Archive for June, 2010

One of the most recurrent themes I encounter in working with clients is the inability to truly distinguish between selfishness and self-directed approaches to daily living.  Those who struggle to identify either their actions or their attitudes as being in the service of selfish desires or genuine needs can often struggle with a burdensome sense of guilt, confusion and shame.  Persistent feelings of this nature can, in turn, contribute to depressed moods, agitation and a tendency to compromise one’s own personal values.  I have found that people who confuse self care with “selfishness” were often indoctrinated into a family culture that, itself, was confused.  Remember, selfishness is nothing more than an opinion, a judgment.  When such an opinion, for example,  is rendered with persistence upon a child, he or she eventually will internalize this judgment and then use it as a template.  Unfortunately, if this template is relied upon too heavily, then he or she will be burdened and confused.  Sometimes, a person’s desires become so compromised that they become terribly inhibited and avoidant,  as if feeling that they might be on the precipice of a “selfish” act.  For some, this can be terribly debilitating and contribute to poor self-esteem.  For others, a ricochet effect is noted and they become terribly rebellious in their behaviors as if to assume that the judgment of selfishness has already been rendered and that there is no use in trying to be empathic and conscientious.  In either case, relationship troubles will likely ensue.  Before casting judgment on yourself or others, it is best to try to determine what are the reasons or context for decision made.  Perhaps what might look like a selfish act might be a healthy act of self care.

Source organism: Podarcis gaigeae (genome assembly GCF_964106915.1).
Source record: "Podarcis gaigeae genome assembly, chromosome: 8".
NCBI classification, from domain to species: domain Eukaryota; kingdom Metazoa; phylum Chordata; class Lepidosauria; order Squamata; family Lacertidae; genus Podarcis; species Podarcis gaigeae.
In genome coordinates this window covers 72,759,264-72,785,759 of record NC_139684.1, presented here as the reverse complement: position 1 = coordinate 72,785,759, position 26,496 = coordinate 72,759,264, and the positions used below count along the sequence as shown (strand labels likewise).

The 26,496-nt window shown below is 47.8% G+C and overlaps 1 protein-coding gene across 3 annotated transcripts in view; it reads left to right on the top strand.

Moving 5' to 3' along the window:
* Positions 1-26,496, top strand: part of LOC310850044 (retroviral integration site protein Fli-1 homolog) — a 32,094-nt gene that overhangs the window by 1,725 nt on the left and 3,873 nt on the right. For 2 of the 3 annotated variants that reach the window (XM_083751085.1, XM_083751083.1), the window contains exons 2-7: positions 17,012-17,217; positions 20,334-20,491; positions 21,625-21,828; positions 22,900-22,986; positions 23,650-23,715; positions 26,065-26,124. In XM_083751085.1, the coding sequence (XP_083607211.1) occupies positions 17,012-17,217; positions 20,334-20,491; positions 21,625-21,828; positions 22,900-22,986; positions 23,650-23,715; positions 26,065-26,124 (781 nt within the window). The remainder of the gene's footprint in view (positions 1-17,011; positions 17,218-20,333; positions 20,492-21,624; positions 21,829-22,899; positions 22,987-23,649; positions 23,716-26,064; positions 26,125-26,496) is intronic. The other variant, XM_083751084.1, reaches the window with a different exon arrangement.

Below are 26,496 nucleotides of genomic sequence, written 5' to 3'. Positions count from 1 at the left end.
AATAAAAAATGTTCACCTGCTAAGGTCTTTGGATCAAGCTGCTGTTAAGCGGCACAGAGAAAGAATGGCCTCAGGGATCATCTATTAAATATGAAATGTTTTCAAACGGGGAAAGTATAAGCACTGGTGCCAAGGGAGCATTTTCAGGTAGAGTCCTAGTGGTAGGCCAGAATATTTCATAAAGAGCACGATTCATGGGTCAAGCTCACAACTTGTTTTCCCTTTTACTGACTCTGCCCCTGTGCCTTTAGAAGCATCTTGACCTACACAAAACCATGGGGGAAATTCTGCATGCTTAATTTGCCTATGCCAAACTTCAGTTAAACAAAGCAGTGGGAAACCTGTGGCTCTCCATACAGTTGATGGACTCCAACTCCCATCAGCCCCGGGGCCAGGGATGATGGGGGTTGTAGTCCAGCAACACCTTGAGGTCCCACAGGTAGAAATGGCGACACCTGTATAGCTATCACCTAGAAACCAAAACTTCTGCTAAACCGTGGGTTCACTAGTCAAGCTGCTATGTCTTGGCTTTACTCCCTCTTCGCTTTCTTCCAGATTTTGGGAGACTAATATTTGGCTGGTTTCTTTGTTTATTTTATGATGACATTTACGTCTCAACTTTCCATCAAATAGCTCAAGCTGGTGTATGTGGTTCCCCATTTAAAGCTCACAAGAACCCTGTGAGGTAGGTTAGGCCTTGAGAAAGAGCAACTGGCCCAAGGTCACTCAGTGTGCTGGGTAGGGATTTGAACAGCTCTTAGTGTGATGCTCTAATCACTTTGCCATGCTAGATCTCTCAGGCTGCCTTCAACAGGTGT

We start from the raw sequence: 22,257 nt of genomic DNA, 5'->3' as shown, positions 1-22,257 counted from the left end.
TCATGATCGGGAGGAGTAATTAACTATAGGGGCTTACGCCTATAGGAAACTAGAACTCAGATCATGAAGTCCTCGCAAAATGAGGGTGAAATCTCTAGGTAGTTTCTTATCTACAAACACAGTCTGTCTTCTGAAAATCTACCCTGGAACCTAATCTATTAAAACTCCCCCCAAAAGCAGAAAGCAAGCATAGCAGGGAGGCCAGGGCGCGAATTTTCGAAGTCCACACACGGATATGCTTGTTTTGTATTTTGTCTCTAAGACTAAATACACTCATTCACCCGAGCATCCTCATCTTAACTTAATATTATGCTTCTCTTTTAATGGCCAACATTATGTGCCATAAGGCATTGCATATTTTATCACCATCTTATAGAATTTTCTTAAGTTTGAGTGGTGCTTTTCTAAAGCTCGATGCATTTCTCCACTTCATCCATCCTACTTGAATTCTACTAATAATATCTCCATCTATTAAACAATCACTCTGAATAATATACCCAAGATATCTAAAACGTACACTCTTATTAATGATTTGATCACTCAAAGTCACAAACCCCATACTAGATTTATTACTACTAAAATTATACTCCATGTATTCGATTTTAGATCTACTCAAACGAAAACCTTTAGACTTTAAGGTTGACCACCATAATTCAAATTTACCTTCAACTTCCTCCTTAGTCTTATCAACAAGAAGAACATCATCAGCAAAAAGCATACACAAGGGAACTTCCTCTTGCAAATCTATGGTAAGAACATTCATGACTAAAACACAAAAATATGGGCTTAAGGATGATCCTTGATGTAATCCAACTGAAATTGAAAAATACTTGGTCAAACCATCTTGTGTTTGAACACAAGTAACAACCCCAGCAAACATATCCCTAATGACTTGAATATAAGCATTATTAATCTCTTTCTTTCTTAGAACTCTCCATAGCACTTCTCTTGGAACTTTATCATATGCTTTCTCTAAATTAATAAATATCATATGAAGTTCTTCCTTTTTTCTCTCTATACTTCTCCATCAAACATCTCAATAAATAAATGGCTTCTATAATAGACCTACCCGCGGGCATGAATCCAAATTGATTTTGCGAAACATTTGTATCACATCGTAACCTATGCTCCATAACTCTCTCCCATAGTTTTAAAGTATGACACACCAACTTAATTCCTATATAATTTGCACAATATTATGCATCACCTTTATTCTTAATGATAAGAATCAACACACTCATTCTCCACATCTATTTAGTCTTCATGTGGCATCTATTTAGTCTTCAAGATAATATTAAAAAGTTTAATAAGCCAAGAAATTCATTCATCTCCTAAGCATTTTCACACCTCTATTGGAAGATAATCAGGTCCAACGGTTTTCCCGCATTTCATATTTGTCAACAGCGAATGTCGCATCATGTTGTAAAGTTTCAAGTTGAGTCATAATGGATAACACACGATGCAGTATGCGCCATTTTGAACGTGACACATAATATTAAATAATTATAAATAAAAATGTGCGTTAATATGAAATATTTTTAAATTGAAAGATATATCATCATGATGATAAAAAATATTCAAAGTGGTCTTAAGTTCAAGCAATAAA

Read Full Post »